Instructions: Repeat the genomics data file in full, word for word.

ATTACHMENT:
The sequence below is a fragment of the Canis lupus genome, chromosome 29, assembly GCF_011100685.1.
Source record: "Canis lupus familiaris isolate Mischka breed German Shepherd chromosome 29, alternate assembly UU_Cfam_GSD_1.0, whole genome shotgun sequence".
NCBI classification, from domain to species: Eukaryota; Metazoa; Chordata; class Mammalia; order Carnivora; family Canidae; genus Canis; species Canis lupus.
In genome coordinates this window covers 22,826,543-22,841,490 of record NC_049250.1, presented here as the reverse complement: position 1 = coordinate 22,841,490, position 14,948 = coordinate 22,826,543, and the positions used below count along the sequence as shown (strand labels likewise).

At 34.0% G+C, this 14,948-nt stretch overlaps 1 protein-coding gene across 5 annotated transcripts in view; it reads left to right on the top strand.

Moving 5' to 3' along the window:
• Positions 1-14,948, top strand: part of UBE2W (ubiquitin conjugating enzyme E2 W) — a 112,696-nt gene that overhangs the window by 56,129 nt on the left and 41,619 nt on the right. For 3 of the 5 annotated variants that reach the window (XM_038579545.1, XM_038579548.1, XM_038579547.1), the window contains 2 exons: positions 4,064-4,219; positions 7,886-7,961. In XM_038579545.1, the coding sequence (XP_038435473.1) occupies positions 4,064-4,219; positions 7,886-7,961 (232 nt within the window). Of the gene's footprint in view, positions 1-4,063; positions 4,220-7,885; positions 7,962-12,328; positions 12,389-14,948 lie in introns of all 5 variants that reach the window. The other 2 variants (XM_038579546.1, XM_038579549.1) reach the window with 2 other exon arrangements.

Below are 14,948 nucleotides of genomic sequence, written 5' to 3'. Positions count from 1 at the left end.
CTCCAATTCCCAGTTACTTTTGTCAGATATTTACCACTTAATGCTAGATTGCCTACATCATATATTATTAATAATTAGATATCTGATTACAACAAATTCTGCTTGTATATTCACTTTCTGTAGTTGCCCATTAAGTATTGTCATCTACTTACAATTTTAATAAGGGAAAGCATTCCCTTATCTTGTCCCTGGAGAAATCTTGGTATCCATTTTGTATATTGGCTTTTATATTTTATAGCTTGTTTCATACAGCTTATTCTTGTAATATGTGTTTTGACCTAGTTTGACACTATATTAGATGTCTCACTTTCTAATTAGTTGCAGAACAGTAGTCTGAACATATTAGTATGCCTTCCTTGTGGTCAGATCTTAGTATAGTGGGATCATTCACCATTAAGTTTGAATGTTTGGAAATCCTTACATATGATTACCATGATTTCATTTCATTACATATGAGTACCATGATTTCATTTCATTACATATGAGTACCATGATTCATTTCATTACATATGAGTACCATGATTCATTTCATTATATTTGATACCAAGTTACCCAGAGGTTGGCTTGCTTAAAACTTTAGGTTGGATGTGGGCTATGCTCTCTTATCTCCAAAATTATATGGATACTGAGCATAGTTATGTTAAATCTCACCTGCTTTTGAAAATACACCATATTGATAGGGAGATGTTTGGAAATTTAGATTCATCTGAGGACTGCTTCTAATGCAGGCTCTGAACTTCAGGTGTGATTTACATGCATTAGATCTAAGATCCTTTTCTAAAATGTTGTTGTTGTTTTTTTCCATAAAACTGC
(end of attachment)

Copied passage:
The sequence below is a fragment of the Canis lupus genome, chromosome 29, assembly GCF_011100685.1.
Source record: "Canis lupus familiaris isolate Mischka breed German Shepherd chromosome 29, alternate assembly UU_Cfam_GSD_1.0, whole genome shotgun sequence".
NCBI classification, from domain to species: Eukaryota; Metazoa; Chordata; class Mammalia; order Carnivora; family Canidae; genus Canis; species Canis lupus.
In genome coordinates this window covers 22,826,543-22,841,490 of record NC_049250.1, presented here as the reverse complement: position 1 = coordinate 22,841,490, position 14,948 = coordinate 22,826,543, and the positions used below count along the sequence as shown (strand labels likewise).

At 34.0% G+C, this 14,948-nt stretch overlaps 1 protein-coding gene across 5 annotated transcripts in view; it reads left to right on the top strand.

Moving 5' to 3' along the window:
• Positions 1-14,948, top strand: part of UBE2W (ubiquitin conjugating enzyme E2 W) — a 112,696-nt gene that overhangs the window by 56,129 nt on the left and 41,619 nt on the right. For 3 of the 5 annotated variants that reach the window (XM_038579545.1, XM_038579548.1, XM_038579547.1), the window contains 2 exons: positions 4,064-4,219; positions 7,886-7,961. In XM_038579545.1, the coding sequence (XP_038435473.1) occupies positions 4,064-4,219; positions 7,886-7,961 (232 nt within the window). Of the gene's footprint in view, positions 1-4,063; positions 4,220-7,885; positions 7,962-12,328; positions 12,389-14,948 lie in introns of all 5 variants that reach the window. The other 2 variants (XM_038579546.1, XM_038579549.1) reach the window with 2 other exon arrangements.

Below are 14,948 nucleotides of genomic sequence, written 5' to 3'. Positions count from 1 at the left end.
CTCCAATTCCCAGTTACTTTTGTCAGATATTTACCACTTAATGCTAGATTGCCTACATCATATATTATTAATAATTAGATATCTGATTACAACAAATTCTGCTTGTATATTCACTTTCTGTAGTTGCCCATTAAGTATTGTCATCTACTTACAATTTTAATAAGGGAAAGCATTCCCTTATCTTGTCCCTGGAGAAATCTTGGTATCCATTTTGTATATTGGCTTTTATATTTTATAGCTTGTTTCATACAGCTTATTCTTGTAATATGTGTTTTGACCTAGTTTGACACTATATTAGATGTCTCACTTTCTAATTAGTTGCAGAACAGTAGTCTGAACATATTAGTATGCCTTCCTTGTGGTCAGATCTTAGTATAGTGGGATCATTCACCATTAAGTTTGAATGTTTGGAAATCCTTACATATGATTACCATGATTTCATTTCATTACATATGAGTACCATGATTTCATTTCATTACATATGAGTACCATGATTCATTTCATTACATATGAGTACCATGATTCATTTCATTATATTTGATACCAAGTTACCCAGAGGTTGGCTTGCTTAAAACTTTAGGTTGGATGTGGGCTATGCTCTCTTATCTCCAAAATTATATGGATACTGAGCATAGTTATGTTAAATCTCACCTGCTTTTGAAAATACACCATATTGATAGGGAGATGTTTGGAAATTTAGATTCATCTGAGGACTGCTTCTAATGCAGGCTCTGAACTTCAGGTGTGATTTACATGCATTAGATCTAAGATCCTTTTCTAAAATGTTGTTGTTGTTTTTTTCCATAAAACTGC